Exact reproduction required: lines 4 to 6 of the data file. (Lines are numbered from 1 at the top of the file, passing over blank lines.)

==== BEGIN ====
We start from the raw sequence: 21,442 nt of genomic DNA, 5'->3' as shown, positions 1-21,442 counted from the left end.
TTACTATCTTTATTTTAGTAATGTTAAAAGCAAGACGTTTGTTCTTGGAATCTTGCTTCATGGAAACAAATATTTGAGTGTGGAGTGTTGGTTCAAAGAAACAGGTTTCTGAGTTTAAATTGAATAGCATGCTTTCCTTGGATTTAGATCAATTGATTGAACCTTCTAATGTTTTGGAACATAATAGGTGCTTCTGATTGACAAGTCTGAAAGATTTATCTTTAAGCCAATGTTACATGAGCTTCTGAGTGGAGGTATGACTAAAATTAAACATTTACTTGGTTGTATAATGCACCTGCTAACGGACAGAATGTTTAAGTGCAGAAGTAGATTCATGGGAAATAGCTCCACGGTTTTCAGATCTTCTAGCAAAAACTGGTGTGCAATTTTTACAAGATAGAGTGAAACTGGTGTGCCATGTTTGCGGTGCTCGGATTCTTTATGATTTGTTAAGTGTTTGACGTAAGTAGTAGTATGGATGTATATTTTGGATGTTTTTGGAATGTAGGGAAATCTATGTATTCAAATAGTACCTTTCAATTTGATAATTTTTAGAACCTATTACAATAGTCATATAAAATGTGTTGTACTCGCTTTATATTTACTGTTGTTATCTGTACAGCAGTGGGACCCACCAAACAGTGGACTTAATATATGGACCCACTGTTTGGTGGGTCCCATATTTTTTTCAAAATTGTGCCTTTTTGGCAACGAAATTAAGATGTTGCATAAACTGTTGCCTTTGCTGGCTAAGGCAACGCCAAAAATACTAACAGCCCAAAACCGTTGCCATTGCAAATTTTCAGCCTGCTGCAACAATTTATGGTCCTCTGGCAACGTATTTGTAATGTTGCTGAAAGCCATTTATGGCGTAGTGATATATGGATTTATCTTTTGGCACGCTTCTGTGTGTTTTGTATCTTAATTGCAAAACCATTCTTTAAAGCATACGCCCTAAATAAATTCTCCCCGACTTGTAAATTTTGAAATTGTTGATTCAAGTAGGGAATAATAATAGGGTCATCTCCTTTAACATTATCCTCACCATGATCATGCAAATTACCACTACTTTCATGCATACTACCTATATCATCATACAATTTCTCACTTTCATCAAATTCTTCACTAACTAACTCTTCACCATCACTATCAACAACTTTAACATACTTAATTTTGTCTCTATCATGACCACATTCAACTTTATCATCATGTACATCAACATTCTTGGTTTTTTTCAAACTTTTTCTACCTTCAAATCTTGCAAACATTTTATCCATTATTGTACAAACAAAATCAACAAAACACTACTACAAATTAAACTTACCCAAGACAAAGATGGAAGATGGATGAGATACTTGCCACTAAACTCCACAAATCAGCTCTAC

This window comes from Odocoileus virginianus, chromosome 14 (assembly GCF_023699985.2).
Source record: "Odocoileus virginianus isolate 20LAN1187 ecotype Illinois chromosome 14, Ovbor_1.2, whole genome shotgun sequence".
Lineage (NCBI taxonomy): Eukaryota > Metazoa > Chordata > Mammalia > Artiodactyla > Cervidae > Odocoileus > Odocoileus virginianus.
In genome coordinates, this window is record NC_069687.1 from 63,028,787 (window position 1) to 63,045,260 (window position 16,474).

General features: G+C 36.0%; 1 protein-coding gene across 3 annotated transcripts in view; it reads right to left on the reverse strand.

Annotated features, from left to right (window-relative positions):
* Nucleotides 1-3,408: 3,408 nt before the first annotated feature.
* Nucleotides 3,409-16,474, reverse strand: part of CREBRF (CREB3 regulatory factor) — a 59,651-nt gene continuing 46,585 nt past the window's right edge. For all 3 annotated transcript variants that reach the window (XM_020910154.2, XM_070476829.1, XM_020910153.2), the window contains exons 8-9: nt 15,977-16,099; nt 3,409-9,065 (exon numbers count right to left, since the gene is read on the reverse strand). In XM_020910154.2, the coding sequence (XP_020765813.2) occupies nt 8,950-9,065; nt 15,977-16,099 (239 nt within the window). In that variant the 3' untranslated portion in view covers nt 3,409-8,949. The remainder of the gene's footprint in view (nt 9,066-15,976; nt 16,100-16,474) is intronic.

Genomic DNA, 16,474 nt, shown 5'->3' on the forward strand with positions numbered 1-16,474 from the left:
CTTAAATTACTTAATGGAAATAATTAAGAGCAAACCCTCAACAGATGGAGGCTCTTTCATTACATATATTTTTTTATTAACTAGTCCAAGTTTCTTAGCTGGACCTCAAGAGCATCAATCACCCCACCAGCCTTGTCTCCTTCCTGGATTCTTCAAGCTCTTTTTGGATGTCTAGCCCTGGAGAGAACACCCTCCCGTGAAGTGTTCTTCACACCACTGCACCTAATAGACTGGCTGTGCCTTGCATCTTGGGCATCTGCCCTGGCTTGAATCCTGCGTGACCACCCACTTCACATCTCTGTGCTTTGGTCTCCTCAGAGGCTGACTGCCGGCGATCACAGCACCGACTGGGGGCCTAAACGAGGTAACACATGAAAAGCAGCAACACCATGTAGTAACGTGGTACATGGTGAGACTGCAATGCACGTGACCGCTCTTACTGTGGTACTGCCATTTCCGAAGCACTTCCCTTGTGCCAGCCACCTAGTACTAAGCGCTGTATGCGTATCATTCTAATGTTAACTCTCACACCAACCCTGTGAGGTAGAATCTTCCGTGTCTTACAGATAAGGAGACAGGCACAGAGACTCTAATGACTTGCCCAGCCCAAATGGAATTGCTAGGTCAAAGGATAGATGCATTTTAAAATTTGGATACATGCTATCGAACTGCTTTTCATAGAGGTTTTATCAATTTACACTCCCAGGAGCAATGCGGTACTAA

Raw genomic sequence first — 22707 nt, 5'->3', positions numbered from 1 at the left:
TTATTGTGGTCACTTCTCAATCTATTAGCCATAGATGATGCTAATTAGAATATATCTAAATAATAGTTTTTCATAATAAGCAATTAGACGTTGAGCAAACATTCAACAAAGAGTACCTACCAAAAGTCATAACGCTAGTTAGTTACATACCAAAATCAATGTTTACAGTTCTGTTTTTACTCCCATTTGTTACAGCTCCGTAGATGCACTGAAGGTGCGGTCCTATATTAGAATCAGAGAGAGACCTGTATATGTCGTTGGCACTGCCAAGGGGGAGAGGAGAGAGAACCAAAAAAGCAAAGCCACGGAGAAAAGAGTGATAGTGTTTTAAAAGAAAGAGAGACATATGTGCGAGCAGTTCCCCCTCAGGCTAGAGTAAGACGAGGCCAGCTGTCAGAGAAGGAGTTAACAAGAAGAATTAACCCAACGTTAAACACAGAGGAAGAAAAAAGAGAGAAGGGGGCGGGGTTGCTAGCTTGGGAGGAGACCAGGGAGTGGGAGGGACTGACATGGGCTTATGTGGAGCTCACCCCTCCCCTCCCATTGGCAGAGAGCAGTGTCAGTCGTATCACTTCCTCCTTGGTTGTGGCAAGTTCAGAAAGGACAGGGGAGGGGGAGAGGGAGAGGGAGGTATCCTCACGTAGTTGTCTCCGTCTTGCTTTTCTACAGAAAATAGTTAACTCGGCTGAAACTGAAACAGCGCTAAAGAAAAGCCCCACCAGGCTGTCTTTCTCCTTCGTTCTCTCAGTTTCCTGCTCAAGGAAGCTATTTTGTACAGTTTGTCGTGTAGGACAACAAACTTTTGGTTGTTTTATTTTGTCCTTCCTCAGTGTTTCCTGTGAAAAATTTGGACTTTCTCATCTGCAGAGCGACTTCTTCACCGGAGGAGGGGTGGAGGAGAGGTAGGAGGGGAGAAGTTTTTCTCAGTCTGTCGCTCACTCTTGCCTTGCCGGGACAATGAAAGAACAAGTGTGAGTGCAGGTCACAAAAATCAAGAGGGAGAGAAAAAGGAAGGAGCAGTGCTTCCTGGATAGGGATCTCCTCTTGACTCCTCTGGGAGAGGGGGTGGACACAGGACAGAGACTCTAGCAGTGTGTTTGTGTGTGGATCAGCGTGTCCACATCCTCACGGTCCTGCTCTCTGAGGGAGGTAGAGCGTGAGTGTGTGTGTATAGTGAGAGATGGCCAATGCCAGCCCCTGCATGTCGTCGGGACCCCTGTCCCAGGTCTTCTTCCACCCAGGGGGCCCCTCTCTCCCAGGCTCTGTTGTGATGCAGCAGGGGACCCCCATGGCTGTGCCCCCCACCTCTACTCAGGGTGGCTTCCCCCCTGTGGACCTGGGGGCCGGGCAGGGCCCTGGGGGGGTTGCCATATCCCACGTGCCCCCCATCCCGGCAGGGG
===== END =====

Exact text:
Source record: "Odocoileus virginianus isolate 20LAN1187 ecotype Illinois chromosome 14, Ovbor_1.2, whole genome shotgun sequence".
Lineage (NCBI taxonomy): Eukaryota > Metazoa > Chordata > Mammalia > Artiodactyla > Cervidae > Odocoileus > Odocoileus virginianus.
In genome coordinates, this window is record NC_069687.1 from 63,028,787 (window position 1) to 63,045,260 (window position 16,474).